Action / Crime / Drama

Rotten Tomatoes Audience - Upright 92%
IMDb Rating 7.2 10 1630


Uploaded By: FREEMAN
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June 06, 2016 at 06:16 AM



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272.32 MB
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12hr 39 min
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582.2 MB
25 fps
12hr 39 min
P/S 1 / 4

Movie Reviews

Reviewed by Frightening_Uncle_Joe 10 / 10


I notice nobody actually from Northern Ireland seems to have commented on this... I grew up in Belfast through some of the worst of the troubles (and have been personally affected by the actions of both loyalist and republican terrorists) and I have to say that for me this film is pretty much it in a nutshell. The desensitising effect mentioned by some of the other comments is precisely what happens in real life; the fact that stuff blows up occasionally and every so often someone gets shot dead eventually starts to just become part of the scenery. I've lost count of the number of times I saw people walking through Belfast stop in their tracks for a second or two as a bomb was detonated nearby then just continue on their way. You learn to live with it, and that's the real horror, which I think is something Clarke portrays here with an extraordinary degree of empathy. Possibly some of it's because so many of the places in the film were so familiar to me but it really hit home in a way that no other film explicitly about Northern Ireland has ever done for me.

Reviewed by RobertF87 5 / 10


This film was made for British television in 1988, the last film by it's controversial creator Alan Clarke. There's no story here at all. Set in Northern Ireland, the film depicts a series of seemingly random killings.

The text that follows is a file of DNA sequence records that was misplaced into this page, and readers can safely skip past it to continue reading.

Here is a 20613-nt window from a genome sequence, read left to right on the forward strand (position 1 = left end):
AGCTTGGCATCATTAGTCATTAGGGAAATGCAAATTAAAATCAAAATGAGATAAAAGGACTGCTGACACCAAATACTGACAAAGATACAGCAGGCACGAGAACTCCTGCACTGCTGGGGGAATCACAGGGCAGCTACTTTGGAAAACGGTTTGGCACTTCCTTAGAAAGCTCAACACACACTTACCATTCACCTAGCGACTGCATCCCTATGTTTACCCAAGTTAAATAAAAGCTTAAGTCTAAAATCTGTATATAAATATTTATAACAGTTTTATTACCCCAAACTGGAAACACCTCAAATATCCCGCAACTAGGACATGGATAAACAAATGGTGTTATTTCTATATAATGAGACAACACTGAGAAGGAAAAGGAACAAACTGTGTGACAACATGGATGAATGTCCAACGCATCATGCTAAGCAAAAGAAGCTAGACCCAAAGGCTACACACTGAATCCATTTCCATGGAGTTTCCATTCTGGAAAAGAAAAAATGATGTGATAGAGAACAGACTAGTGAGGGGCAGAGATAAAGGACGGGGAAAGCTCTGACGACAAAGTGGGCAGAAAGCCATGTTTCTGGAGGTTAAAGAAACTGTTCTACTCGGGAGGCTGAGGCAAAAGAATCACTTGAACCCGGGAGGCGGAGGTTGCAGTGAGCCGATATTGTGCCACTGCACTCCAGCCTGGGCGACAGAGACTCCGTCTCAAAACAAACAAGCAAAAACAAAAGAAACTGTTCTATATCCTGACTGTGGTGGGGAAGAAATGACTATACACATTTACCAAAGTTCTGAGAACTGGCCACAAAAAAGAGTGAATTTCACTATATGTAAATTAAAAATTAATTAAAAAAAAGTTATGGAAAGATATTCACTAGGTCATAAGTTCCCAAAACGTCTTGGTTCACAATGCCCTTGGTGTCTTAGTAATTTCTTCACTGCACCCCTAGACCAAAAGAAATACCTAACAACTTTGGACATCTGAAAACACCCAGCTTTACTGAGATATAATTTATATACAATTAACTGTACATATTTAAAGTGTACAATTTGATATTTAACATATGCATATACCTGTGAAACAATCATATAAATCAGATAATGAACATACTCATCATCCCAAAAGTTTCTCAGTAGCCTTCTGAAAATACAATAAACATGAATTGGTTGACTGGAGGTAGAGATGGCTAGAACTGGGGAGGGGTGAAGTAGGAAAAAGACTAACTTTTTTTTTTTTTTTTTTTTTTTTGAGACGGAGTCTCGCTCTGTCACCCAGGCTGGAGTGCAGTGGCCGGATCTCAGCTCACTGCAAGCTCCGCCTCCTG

It is shot entirely on location with completely unknown actors. The film is quite disturbingly realistic. There is almost no dialogue in the film and absolutely no attempt to give the film any kind of context.

The film is certainly well-made and impressive but the initial sense of shock fades before the film is over and the repeated images soon become dull, which might be the film's most disturbing aspect. In a way the use of gliding camera movements following characters either to their own deaths or to kill someone else, as well as the film's frequent use of holding on the image of the victims for some time after the killings take place can work against the involvement you might feel for this film.

It is certainly worth watching, however. The casualness of the brutality and the haunting images linger for a long time after the end credits roll

Reviewed by insomnia 10 / 10

The best film about Ireland's sectarian violence

Director Alan Clarke knew instinctively that to make a film about the sectarian violence in Northern Ireland, could be politically suicidal. The violence was still going on when this film was made in 1989, after all. This is why "Elephant", in my opinion, was a stroke of genius. It doesn't get bogged down trying to walk the fine line of being neutral on such an explosive issue and appearing downright biased. No film about Ireland's "Troubles" will satisfy both Protestant and Catholic. The seeds of this catastrophe began when the British government decided to partition Ireland Ireland in 1921. Though the population of Northern Ireland was both Catholic and Protestant, the Catholics were in the minority, and were outrageously discriminated against by a political machine that was heavily Protestant. That's not to say that the Catholic population were not also responsible for incidents of provocation. Violence erupted on the twin anniversary of the Battle of The Somme and The Easter Uprising: the government's response was to bring in troops from Britain to control the violence. Then, in 1972, a British Parachute regiment killed thirteen demonstrators during a civil rights march, forever after known as "Bloody Sunday." From then on, the frequency of the confrontations between Catholic and Protestant, escalated and grew in intensity - in one year alone, over 500 men, women, and children were killed due to what was basically "Religious", as it was about self-rule. In thirty years, an estimated 3523 people lost their lives. Alan Clarke's answer in making a film about the "Troubles", is "Elephant." It is not the definitive film about Northern Ireland, but it is a brave, and I think successful, attempt, that Alan Clarke should be praised rather than denigrated. They say an elephant never forgets. Once seen, you'll never forget this film. It's interesting that Gus Van Sant used the same title for his film about the random act of violence at Columbine High School. Incidentally, eighteen years after his death, a boxed set of the films Alan Clarke is best known for, includes "Scum" (both the TV and theatrical release), "The Firm", "Made In Britain", and "Elephant", is finally available.

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